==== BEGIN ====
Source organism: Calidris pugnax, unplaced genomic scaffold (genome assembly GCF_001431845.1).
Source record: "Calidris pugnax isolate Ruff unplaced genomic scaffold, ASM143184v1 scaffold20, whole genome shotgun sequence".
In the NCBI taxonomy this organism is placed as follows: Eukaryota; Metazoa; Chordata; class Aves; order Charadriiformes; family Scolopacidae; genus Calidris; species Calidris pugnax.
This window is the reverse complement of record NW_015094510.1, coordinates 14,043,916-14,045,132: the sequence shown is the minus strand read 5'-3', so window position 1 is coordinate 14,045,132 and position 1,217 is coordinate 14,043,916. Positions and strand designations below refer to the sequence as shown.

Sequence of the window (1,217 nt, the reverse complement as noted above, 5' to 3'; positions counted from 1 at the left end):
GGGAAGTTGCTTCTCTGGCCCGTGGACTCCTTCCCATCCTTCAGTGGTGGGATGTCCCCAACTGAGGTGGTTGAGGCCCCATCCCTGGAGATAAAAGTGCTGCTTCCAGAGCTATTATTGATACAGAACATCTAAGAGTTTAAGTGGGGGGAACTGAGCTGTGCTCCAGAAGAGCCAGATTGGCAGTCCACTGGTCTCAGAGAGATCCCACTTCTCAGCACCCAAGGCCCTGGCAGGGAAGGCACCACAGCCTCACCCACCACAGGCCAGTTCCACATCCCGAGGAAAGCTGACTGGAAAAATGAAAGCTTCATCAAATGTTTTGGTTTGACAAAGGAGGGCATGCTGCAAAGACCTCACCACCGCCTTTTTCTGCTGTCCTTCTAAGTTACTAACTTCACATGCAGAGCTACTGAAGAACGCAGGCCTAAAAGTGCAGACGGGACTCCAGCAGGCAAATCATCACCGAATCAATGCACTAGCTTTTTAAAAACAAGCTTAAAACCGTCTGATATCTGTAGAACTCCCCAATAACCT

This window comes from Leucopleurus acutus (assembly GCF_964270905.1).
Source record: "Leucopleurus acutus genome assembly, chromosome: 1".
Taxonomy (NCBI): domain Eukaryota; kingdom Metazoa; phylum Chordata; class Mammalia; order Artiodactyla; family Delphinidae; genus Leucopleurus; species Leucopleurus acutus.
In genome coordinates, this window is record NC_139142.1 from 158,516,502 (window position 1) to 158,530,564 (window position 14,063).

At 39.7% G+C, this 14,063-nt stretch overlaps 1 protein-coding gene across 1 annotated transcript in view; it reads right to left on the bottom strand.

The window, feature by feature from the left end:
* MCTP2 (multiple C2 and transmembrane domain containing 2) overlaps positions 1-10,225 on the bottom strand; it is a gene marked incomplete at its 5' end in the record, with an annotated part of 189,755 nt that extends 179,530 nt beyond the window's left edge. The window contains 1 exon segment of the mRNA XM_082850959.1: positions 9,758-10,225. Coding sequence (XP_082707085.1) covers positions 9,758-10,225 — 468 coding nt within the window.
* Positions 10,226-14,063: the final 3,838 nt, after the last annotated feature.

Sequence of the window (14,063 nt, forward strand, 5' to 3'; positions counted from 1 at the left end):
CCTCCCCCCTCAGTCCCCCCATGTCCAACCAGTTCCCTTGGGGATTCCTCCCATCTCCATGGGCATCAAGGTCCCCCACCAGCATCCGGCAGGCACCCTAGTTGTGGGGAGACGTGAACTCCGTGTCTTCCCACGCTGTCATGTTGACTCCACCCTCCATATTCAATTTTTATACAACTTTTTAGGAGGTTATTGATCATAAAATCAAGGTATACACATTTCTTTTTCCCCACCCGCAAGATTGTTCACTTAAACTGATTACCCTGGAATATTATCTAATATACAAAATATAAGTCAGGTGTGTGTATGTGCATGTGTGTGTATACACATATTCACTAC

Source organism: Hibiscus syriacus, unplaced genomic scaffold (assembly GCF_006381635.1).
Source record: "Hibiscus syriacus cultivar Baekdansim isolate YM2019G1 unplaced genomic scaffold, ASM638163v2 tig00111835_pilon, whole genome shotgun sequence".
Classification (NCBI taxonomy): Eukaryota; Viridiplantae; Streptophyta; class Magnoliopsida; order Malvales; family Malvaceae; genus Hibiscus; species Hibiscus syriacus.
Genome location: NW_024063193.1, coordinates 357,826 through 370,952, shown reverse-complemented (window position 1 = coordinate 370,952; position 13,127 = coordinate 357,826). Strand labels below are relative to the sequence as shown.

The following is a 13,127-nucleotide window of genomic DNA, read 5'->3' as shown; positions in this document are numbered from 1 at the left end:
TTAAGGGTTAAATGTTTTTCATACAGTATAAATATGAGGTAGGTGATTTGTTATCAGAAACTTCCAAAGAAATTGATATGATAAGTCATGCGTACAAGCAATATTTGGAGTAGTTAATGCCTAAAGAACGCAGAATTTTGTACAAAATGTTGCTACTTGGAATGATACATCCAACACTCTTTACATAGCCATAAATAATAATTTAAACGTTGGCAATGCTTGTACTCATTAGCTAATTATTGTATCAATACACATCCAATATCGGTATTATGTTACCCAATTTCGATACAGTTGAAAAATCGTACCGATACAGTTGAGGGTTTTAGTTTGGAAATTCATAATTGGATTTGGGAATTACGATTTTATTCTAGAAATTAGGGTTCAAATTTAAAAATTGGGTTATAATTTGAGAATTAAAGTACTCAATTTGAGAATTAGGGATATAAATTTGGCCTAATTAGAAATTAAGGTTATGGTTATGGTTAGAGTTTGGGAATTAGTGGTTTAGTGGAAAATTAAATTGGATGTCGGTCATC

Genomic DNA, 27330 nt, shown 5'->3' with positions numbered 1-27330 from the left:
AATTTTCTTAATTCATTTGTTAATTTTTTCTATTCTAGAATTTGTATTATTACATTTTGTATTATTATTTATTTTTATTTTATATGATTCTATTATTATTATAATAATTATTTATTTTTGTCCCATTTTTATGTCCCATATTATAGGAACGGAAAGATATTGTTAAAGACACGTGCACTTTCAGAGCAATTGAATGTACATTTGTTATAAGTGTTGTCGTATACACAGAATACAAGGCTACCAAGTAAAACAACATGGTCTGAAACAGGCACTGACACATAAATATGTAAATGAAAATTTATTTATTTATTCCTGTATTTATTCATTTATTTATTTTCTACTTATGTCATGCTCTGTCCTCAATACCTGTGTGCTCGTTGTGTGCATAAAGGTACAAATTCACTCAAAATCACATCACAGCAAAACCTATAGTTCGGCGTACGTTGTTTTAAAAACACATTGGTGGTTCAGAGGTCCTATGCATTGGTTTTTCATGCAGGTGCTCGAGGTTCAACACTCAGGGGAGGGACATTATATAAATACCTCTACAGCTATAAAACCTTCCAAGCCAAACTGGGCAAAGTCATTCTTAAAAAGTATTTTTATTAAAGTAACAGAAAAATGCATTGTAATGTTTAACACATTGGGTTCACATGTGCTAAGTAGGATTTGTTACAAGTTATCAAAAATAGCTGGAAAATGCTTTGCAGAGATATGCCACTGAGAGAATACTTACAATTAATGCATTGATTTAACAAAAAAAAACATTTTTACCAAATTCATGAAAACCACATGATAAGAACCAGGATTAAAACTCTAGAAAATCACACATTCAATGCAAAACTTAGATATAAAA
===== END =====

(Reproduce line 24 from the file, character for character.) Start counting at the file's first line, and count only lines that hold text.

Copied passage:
AATTTTCTTAATTCATTTGTTAATTTTTTCTATTCTAGAATTTGTATTATTACATTTTGTATTATTATTTATTTTTATTTTATATGATTCTATTATTATTATAATAATTATTTATTTTTGTCCCATTTTTATGTCCCATATTATAGGAACGGAAAGATATTGTTAAAGACACGTGCACTTTCAGAGCAATTGAATGTACATTTGTTATAAGTGTTGTCGTATACACAGAATACAAGGCTACCAAGTAAAACAACATGGTCTGAAACAGGCACTGACACATAAATATGTAAATGAAAATTTATTTATTTATTCCTGTATTTATTCATTTATTTATTTTCTACTTATGTCATGCTCTGTCCTCAATACCTGTGTGCTCGTTGTGTGCATAAAGGTACAAATTCACTCAAAATCACATCACAGCAAAACCTATAGTTCGGCGTACGTTGTTTTAAAAACACATTGGTGGTTCAGAGGTCCTATGCATTGGTTTTTCATGCAGGTGCTCGAGGTTCAACACTCAGGGGAGGGACATTATATAAATACCTCTACAGCTATAAAACCTTCCAAGCCAAACTGGGCAAAGTCATTCTTAAAAAGTATTTTTATTAAAGTAACAGAAAAATGCATTGTAATGTTTAACACATTGGGTTCACATGTGCTAAGTAGGATTTGTTACAAGTTATCAAAAATAGCTGGAAAATGCTTTGCAGAGATATGCCACTGAGAGAATACTTACAATTAATGCATTGATTTAACAAAAAAAAACATTTTTACCAAATTCATGAAAACCACATGATAAGAACCAGGATTAAAACTCTAGAAAATCACACATTCAATGCAAAACTTAGATATAAAA